Letting the past interfere with the present is never a good thing...
Seven years ago my life changed, when after 18 years with the same company in a position that I loved, the economy took a downturn and I was one of 250 that were laid-off. It hurt, physically hurt. I felt like my “family” had abandoned me. It brought me to one of the lowest points in my life.
Even though this was the catalyst that spawned my poetic journey, and I would eventually find another job in a position where I feel useful and appreciated, it seems the resentment from that day adhered and took on a life of its own.
During the past few days I have been reflecting on the events of the past year— how I almost lost the one person in my life that means the world to me. I have come to realize that life is too short to be carrying such anger. It does no one any good, especially me. I have decided enough is enough. And so I surrender all of those “what-ifs” and “might-have-beens” back to the past where they belong, and re-embrace this life I have with all its possibilities!
Statute of Limitations
by Ginny Brannan
How long can such corrosion last
that wears and tears down to the soul
to eat away the waking hours…
by now it seems it should have passed
its half-lives clinging, lingering on.
Cruel entity that gained control
to augment into monstrous thing—
where anger nourishes the hate
it manifests, exacting toll;
malignancy that won’t abscond.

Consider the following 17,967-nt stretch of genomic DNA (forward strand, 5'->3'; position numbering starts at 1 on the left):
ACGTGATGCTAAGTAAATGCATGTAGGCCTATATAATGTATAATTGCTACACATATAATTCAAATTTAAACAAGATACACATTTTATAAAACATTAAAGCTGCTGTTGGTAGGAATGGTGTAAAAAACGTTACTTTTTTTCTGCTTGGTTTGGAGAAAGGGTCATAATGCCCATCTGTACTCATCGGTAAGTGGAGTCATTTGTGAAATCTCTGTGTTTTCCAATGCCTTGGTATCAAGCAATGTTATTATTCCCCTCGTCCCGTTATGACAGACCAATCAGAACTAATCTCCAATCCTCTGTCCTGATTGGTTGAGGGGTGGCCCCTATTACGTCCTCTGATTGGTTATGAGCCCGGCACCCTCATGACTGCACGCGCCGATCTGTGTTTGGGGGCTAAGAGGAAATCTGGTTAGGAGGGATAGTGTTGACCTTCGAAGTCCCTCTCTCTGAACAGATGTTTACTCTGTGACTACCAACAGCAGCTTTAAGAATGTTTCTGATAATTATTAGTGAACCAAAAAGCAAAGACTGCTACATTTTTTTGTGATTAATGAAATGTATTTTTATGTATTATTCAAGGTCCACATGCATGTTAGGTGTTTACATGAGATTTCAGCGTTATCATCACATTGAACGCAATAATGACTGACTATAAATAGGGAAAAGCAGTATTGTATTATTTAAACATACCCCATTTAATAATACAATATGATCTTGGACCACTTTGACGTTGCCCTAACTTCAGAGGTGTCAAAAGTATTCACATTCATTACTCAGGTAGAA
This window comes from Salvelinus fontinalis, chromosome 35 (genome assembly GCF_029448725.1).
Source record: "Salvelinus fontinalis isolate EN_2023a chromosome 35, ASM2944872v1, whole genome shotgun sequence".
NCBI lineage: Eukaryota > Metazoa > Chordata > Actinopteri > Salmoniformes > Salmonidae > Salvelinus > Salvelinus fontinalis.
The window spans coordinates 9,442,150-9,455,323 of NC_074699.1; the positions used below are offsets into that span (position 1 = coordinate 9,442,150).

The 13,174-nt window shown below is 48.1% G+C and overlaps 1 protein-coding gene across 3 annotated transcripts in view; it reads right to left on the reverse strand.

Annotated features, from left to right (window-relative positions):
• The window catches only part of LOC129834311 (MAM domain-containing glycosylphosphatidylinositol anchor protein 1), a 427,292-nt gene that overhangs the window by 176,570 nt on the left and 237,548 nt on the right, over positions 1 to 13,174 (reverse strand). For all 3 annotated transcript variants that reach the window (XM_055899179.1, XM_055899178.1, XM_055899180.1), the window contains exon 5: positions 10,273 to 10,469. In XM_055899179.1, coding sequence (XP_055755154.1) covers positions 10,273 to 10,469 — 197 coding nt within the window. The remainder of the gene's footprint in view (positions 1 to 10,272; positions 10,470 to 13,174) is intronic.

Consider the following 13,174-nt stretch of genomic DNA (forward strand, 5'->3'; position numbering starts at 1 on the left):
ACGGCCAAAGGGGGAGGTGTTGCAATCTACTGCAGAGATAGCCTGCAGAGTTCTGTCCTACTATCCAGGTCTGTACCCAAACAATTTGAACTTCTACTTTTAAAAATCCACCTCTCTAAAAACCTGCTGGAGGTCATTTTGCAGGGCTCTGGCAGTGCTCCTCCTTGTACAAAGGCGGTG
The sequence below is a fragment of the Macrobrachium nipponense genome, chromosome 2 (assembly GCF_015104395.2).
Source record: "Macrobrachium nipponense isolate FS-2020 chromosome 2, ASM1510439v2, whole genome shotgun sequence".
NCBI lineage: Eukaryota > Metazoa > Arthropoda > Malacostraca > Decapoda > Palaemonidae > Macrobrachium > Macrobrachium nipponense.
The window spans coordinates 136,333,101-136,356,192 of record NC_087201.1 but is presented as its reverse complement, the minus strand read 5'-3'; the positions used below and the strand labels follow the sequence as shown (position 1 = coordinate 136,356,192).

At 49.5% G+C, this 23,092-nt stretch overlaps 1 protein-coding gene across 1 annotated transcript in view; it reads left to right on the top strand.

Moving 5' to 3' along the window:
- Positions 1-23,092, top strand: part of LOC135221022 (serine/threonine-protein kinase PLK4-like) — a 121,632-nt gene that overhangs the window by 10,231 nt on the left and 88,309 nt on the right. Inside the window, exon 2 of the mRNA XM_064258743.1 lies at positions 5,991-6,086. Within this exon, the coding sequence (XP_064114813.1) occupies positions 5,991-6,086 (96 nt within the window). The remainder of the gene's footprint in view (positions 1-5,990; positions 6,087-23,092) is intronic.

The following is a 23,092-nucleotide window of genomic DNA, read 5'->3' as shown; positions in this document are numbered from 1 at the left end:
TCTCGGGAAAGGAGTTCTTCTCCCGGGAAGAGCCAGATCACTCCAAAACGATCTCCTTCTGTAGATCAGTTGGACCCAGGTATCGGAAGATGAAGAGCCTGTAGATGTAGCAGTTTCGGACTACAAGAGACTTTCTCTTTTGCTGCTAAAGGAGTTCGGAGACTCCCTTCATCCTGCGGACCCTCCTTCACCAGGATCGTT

I heard the words and felt the sting,
your verbal dagger bruised the bone;
no salve was offered to appease—
accelerating to the brink
where loathing and resentment spawned.
And thus the seeds of scorn were sown
to root and grow for seven years
till animus has run its course…
Now comes a calling to atone
will peace be found in my response?
Too long the anger has adhered
to scourge and scar, insult, cajole;
to mar the surface to the bone.
The acid cuts through my veneer;
yet in its tenure, I have grown.
The time has come to cede control:
once more I morph, becoming whole.
|"The Wave", a 190 million year old Jurassic-age Navajo sandstone rock formation, |
Coyote Buttes North, Paria Canyon-Vermillion Cliffs Wilderness Area, Utah-Arizona border, USA
Ginny Brannan: Residing in New England with husband of nearly 34 years, son and two cats, Ginny Brannan took poetry and creative writing courses in both high school and college. Foregoing degree, she headed directly into the workforce. In 2009, Ginny found herself out of work and facing the ominous task of finding employment in a cyber world and declining job market. Struggling to keep afloat, a long-time friend suggested she tap back into her creative side and pick up a pen and write (or Macbook and type as case may be). She credits the therapeutic effects of writing to getting her through this stressful time. Ginny writes both traditional poetry and free verse. She has been published in The River Muse, an on-line Art & Literary Journal. You may read more of her poetry on her website here, listen to her recite her poems here or connect with her Ginny on twitter.
~If you are interested in seeing your poetry appear in this blog, or submitting a poem by a woman that has inspired you, please click here for submission guidelines. I greatly look forward to hearing from you!~